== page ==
How I Saved $33,212 by Teaching 4.5 Months

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Happy Summer Greetings  to my billions of Millionaire Educator readers out there!  Most of you are unaware that in mid-January of this year, I took a job teaching Spanish at a high school in a neighboring county.  Naturally, I had to weigh the pros and cons of the opportunity before I could commit 4.5 months of my life to the job.  

The job had some deal-breaking aspects:  the school was a “bad” school located 55 minutes / 48 miles from my house, and to make matters worse the school day began at 7:15 for teachers.  In order to cut down on my commuting, I talked to my brother-in-law about crashing at his house once or twice a week, and he said “Sure.”   While having a place to stay would greatly reduce my commuting time, it also meant that some nights I would not be home with my beautiful wife and awesome son.  Nevertheless, I bit the bullet and took the job knowing that I could make it worthwhile.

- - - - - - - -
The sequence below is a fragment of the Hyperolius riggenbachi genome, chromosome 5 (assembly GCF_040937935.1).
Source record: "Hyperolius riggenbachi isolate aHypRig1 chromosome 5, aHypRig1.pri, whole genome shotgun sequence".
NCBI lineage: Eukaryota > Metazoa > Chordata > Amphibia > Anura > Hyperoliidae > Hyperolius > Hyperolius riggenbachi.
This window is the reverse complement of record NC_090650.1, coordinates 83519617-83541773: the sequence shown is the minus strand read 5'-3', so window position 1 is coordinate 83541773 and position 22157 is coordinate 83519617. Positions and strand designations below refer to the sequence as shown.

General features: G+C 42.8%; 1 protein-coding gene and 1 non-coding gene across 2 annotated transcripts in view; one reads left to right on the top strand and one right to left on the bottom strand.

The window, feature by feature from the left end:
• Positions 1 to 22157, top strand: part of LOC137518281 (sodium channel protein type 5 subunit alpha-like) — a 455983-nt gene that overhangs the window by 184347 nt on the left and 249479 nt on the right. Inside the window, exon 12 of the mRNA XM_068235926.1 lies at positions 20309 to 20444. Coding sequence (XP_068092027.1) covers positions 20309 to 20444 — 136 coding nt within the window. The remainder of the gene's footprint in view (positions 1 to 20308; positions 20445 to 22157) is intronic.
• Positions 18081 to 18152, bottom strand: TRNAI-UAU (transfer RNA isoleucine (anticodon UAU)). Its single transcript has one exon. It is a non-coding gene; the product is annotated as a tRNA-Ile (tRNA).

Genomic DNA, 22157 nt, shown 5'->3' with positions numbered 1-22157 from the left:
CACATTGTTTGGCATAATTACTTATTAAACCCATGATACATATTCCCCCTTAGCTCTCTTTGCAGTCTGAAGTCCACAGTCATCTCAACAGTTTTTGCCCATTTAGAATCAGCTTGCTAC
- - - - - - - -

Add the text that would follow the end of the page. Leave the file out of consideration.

All the cons aside, the teaching assignment had many positives:  small classes, a block schedule, and extra compensation due to an extended teaching day.  Since most students in Georgia take Spanish to fulfill university entrance requirements, most of my students were motivated and wanted to do well (or at least well enough).    

My financial goal was to use the job to fully fund as many retirement accounts as possible.  Here is the final tally:

2013 Contributions
So, by putting my head down and teaching for 4.5 months, I managed to save over $33,000.  How did I do this?  Easy…hard core savings.  There is nothing sexy or glamorous about it.  Here is how you do it:

  1. You call the insurance company’s sales rep to set up a meeting to open 403b and 457 accounts.  
  2. You explain that you do not want any of your salary to hit your bank account because you want to save it all.  Get ready for a puzzled look as the sales rep (also know as a “financial advisor”) tries to comprehend what the Hell you are doing because nobody saves 100% of their salary.